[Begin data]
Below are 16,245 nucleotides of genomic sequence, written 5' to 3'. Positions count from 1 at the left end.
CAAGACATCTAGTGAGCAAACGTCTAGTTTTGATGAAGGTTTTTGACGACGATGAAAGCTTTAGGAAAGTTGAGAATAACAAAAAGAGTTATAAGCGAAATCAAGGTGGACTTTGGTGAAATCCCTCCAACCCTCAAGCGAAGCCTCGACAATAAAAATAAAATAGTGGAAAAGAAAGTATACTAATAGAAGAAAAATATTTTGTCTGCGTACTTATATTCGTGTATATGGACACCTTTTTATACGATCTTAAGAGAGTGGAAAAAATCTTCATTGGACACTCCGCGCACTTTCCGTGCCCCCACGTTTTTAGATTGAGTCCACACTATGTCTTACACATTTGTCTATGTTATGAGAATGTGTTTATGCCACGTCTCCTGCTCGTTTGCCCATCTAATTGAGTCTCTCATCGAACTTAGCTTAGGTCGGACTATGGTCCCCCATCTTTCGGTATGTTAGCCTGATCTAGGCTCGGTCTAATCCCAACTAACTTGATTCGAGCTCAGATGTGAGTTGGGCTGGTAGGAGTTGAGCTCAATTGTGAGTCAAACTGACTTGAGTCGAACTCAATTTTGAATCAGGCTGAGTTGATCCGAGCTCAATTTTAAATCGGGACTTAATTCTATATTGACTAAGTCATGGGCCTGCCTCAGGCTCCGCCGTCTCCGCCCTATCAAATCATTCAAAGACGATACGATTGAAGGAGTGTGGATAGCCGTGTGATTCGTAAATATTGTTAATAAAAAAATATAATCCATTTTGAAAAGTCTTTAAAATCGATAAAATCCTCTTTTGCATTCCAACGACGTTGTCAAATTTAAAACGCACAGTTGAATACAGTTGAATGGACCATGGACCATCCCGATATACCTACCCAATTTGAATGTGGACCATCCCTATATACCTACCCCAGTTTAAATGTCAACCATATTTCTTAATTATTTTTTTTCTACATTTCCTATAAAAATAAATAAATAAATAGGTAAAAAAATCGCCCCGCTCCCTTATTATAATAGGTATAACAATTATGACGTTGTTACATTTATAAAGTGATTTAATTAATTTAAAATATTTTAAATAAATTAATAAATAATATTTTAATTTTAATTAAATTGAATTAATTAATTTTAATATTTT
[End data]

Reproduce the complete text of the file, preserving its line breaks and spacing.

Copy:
Below are 16,245 nucleotides of genomic sequence, written 5' to 3'. Positions count from 1 at the left end.
CAAGACATCTAGTGAGCAAACGTCTAGTTTTGATGAAGGTTTTTGACGACGATGAAAGCTTTAGGAAAGTTGAGAATAACAAAAAGAGTTATAAGCGAAATCAAGGTGGACTTTGGTGAAATCCCTCCAACCCTCAAGCGAAGCCTCGACAATAAAAATAAAATAGTGGAAAAGAAAGTATACTAATAGAAGAAAAATATTTTGTCTGCGTACTTATATTCGTGTATATGGACACCTTTTTATACGATCTTAAGAGAGTGGAAAAAATCTTCATTGGACACTCCGCGCACTTTCCGTGCCCCCACGTTTTTAGATTGAGTCCACACTATGTCTTACACATTTGTCTATGTTATGAGAATGTGTTTATGCCACGTCTCCTGCTCGTTTGCCCATCTAATTGAGTCTCTCATCGAACTTAGCTTAGGTCGGACTATGGTCCCCCATCTTTCGGTATGTTAGCCTGATCTAGGCTCGGTCTAATCCCAACTAACTTGATTCGAGCTCAGATGTGAGTTGGGCTGGTAGGAGTTGAGCTCAATTGTGAGTCAAACTGACTTGAGTCGAACTCAATTTTGAATCAGGCTGAGTTGATCCGAGCTCAATTTTAAATCGGGACTTAATTCTATATTGACTAAGTCATGGGCCTGCCTCAGGCTCCGCCGTCTCCGCCCTATCAAATCATTCAAAGACGATACGATTGAAGGAGTGTGGATAGCCGTGTGATTCGTAAATATTGTTAATAAAAAAATATAATCCATTTTGAAAAGTCTTTAAAATCGATAAAATCCTCTTTTGCATTCCAACGACGTTGTCAAATTTAAAACGCACAGTTGAATACAGTTGAATGGACCATGGACCATCCCGATATACCTACCCAATTTGAATGTGGACCATCCCTATATACCTACCCCAGTTTAAATGTCAACCATATTTCTTAATTATTTTTTTTCTACATTTCCTATAAAAATAAATAAATAAATAGGTAAAAAAATCGCCCCGCTCCCTTATTATAATAGGTATAACAATTATGACGTTGTTACATTTATAAAGTGATTTAATTAATTTAAAATATTTTAAATAAATTAATAAATAATATTTTAATTTTAATTAAATTGAATTAATTAATTTTAATATTTT